The ZOOM where it happens…

Over the past the past 5 months, I’ve been keeping notes on how work is getting done: at home, in split shifts, in conference rooms with masks, with scheduled yet informal check-ins, with earlier start and end-times to the work day… I am energized by thinking about how work works, and how to make it work so we’re all a bit happier.

In conversations with coworkers and friends about how they are managing this new world of work, the sentiment around video calls has swung from “I’m so glad we have all this technology” to “I am ZOOM fatigued!”

It’s funny because it’s true.

Both are true – simultaneously. Here are my top 5 favorite pieces of ZOOMing advice:

  1. Cameras OFF: Not all meetings need to be on camera. Managers, be strategic and generous about when you ask your team to be on camera. Internal meetings may not need to happen via video. We can also set boundaries: “I’m here but off camera right now”, and then be sure to follow-up with active participation in the call. I also know of one leader who has “video free Tuesdays”: clear boundaries and a predictable break from video calls.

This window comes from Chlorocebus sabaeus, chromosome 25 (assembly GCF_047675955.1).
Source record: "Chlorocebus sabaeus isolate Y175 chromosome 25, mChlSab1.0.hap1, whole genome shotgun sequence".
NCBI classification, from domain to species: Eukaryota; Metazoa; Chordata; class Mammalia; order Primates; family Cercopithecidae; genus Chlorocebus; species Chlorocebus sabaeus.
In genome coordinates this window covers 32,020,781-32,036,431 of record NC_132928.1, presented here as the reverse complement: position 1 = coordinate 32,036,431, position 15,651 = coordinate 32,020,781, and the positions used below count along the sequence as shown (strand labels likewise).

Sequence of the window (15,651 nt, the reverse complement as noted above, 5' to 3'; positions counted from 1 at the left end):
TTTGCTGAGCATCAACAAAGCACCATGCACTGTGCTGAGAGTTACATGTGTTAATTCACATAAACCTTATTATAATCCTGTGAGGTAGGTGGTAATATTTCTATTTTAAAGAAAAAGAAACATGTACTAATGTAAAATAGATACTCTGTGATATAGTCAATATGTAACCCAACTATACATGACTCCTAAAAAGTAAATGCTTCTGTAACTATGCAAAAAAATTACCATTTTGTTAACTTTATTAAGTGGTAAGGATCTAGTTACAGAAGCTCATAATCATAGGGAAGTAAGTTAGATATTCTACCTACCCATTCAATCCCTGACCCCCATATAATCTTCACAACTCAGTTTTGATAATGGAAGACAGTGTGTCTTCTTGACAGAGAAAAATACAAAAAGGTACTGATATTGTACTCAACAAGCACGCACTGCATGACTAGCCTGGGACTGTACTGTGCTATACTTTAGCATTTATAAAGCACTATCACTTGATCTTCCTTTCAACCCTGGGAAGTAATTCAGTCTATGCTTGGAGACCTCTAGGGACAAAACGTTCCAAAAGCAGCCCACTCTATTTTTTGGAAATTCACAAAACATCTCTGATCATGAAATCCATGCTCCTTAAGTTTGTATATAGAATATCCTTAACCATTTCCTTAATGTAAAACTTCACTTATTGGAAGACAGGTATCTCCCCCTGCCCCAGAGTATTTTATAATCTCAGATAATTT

2. Self View OFF: The most direct ZOOM coaching I’ve been giving is to turn off your self-view. Our brains are not designed to look at ourselves all day, every day. A corollary to this is to use speaker view instead of gallery view – it will feel much more like a conversation than a convention.
  3. Suit Up: I don’t know anyone dressing for work in the same as when they were going to the office. Yet, you’re still “at work”: which means dressing for your day. Things may be more casual and informal – but I can guarantee that coworkers and clients are noticing if it seems like you’re taking their call as an afterthought.
  4. Virtual backgrounds: Fun, but distracting. Also necessary for anyone who may be trying to work from the kitchen table. Keep them simple at work, and if possible, sit in front of a solid, blank wall.
  5. Hold Social Boundaries: Just because you technically can attend a virtual social event doesn’t mean you should. We may have more time and availability, yet squeezing in another FaceTime meeting with a long-distance friend can add to that feeling of video overwhelm. You can decline invites – and reclaim that time to unplug and disconenct.

Tell me what you’d add to this list?


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